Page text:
García López de Cárdenas vs. Replication (optical media)

García López de Cárdenas

If Europeans hadn't discovered it, how would we know it was there? Think about it.

Here we are, living our overprivileged colonialist lives full of glorious freedom and excess in North America. And do you know why? Because intrepid European conquistadors like García López de Cárdenas left their humdrum lives in Spain to cross the ocean and bring smallpox to the indigenous peoples of North America and name rivers after themselves.

Cárdenas is credited with being the first European to set eyes on the Grand Canyon, though he certainly wasn’t the last, considering the Grand Canyon gets millions of tourists every year, and at least a couple of those have got to be European tourists.

Expeditions by guys like Cárdenas shaped society as we know it. If it weren’t for him and his fellow conquistadors, who knows what kind of world we’d be living in now?

VS.

Replication (optical media)

More impressive than the Grand Canyon?

Firstly, apologies are overdue on our absence earlier this week. Got just a bit too comfortable with the long weekend there. Also, frustration has started to creep in on occasion on this quest to find the best thing ever. While we’re set out to stumble upon this thing randomly, I’m starting to become convinced that Wikipedia’s random article function is rigged. Obviously, that’s total bullshit but it doesn’t cease to amaze me how out of all the stuff on there, I always seem to end up with a small village, an military base or some Swedish track and field dude who finished sixth in the long jump competition at the 1920 Olympics.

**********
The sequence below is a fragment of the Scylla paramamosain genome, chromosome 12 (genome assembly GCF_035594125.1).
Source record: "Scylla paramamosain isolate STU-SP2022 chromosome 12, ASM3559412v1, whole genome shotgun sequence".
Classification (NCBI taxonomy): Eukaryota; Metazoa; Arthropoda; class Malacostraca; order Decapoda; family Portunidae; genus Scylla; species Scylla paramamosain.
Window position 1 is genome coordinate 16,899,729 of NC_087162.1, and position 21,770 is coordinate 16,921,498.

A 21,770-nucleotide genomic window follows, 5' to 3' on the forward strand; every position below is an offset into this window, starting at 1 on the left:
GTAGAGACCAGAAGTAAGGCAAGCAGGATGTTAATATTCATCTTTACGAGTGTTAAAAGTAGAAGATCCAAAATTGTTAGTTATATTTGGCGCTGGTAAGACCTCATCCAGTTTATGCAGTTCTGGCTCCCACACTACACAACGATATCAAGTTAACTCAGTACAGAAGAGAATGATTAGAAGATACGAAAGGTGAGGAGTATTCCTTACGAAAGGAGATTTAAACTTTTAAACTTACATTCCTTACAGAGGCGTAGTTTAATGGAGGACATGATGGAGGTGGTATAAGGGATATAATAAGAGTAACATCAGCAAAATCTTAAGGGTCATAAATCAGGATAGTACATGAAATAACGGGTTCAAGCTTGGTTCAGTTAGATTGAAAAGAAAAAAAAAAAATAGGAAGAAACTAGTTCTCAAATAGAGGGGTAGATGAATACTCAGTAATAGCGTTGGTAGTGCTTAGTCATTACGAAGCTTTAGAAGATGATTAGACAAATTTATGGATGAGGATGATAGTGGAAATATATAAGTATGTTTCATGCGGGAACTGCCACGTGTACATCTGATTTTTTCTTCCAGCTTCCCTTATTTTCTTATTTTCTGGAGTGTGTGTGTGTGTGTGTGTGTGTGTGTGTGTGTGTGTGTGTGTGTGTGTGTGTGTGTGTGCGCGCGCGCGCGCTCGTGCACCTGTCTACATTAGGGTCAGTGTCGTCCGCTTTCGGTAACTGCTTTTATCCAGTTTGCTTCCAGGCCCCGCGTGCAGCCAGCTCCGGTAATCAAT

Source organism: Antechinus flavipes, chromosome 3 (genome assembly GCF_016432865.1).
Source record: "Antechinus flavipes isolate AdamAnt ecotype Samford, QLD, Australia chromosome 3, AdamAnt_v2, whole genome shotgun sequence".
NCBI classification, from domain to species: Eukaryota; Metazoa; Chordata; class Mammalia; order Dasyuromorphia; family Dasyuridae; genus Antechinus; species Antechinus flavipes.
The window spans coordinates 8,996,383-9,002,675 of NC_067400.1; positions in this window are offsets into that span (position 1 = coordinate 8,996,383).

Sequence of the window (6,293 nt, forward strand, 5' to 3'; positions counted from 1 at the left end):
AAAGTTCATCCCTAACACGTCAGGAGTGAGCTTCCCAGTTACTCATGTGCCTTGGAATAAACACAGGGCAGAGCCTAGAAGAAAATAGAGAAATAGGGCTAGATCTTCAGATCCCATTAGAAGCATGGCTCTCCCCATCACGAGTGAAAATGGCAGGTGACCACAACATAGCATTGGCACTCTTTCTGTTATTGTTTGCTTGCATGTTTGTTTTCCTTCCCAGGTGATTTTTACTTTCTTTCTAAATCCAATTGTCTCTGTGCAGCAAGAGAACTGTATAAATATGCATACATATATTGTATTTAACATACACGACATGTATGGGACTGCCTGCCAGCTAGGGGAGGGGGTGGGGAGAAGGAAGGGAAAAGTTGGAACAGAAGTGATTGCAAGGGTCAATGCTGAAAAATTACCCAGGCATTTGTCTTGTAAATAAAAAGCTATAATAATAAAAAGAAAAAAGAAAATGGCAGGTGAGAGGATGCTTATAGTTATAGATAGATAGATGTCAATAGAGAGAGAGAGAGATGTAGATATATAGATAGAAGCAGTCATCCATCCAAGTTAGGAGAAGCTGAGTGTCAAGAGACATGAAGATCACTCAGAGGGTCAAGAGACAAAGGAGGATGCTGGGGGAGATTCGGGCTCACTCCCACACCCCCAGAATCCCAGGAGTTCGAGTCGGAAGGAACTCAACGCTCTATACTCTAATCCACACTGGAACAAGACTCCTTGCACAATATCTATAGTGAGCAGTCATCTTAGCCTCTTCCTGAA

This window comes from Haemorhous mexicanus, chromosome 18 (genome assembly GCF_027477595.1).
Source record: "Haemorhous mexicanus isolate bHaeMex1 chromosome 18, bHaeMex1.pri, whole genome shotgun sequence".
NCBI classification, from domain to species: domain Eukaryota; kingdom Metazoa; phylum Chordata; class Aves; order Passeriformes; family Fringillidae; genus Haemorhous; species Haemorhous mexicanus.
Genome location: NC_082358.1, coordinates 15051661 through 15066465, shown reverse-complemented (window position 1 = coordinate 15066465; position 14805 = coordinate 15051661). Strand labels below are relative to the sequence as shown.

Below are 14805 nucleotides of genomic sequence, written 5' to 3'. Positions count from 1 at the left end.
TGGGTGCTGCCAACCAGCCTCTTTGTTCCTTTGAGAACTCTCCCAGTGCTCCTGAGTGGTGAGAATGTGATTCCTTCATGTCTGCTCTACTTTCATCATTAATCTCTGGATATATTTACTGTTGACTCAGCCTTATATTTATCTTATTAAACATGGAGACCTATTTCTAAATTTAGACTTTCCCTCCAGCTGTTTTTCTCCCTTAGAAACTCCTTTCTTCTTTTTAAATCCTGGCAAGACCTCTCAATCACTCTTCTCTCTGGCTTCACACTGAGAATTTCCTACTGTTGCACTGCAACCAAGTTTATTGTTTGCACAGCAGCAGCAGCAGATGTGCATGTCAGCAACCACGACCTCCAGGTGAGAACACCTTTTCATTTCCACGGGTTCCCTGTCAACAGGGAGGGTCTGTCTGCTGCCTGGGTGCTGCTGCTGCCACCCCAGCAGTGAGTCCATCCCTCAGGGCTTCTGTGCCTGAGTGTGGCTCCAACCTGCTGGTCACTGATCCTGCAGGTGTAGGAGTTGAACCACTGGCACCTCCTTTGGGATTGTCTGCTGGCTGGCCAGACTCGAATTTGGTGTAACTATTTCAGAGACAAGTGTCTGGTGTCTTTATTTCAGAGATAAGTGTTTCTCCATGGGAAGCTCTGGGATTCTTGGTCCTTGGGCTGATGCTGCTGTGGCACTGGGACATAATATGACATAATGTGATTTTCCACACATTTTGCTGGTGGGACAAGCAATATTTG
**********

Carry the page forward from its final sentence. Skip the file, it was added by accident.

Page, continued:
Now don’t get me wrong, that’s all great shit. But when you’re up against the dude who discovered the Grand Canyon, that’s just not going to cut it. So, nine clicks later we have a worthy opponent: the replication of optical media. And this isn’t to be confused with burning, which is a good thing. Don’t get me wrong, I’m not against burning per se, I’m listening to a burnt CD right now (I did actually pay for it, I bought the vinyl version which comes with a free download of the album and then I burned it to CD because I fucking hate listening to music off of my computer … just so you know). And I have no problem with how burning is responsible for the music (and even film) industries getting their tits in a bind about how it’s robbing the artists ability to create. Of course, this is a cover up for how senior management who don’t have a creative bone in their body are no longer getting billion dollar bonuses. I do believe in buying and supporting music.

But I can also see how after being overpriced for the last few decades has given consumers a sense of entitlement. CD replication has made music accessible to all, and that’s usually the mission statement of any true artist: to have their work heard or seen. But some burning and consumption of music is just ridiculous. How much music can you actually listen to? And at such poor quality as well?

But anyways, back onto the actual replication of optical media and why it wins: It gave us the compact disc and the DVD. I think that’s enough right there. I know, I know, the Grand Canyon is really frickin’ beautiful. Truly a remarkable discovery and a wonder of nature. I’m not going to disagree with any of that. But don’t pretend go all pro nature on me and just admit the chances of you making a trip without any filmic or musical distraction wouldn’t be a tough one. You would’ve been there to visit already if it was more important to you. And if you have visited there already, well, I’ll just shut my big jerk mouth.

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Published in: on April 8, 2010 at 9:21 am  Leave a Comment  

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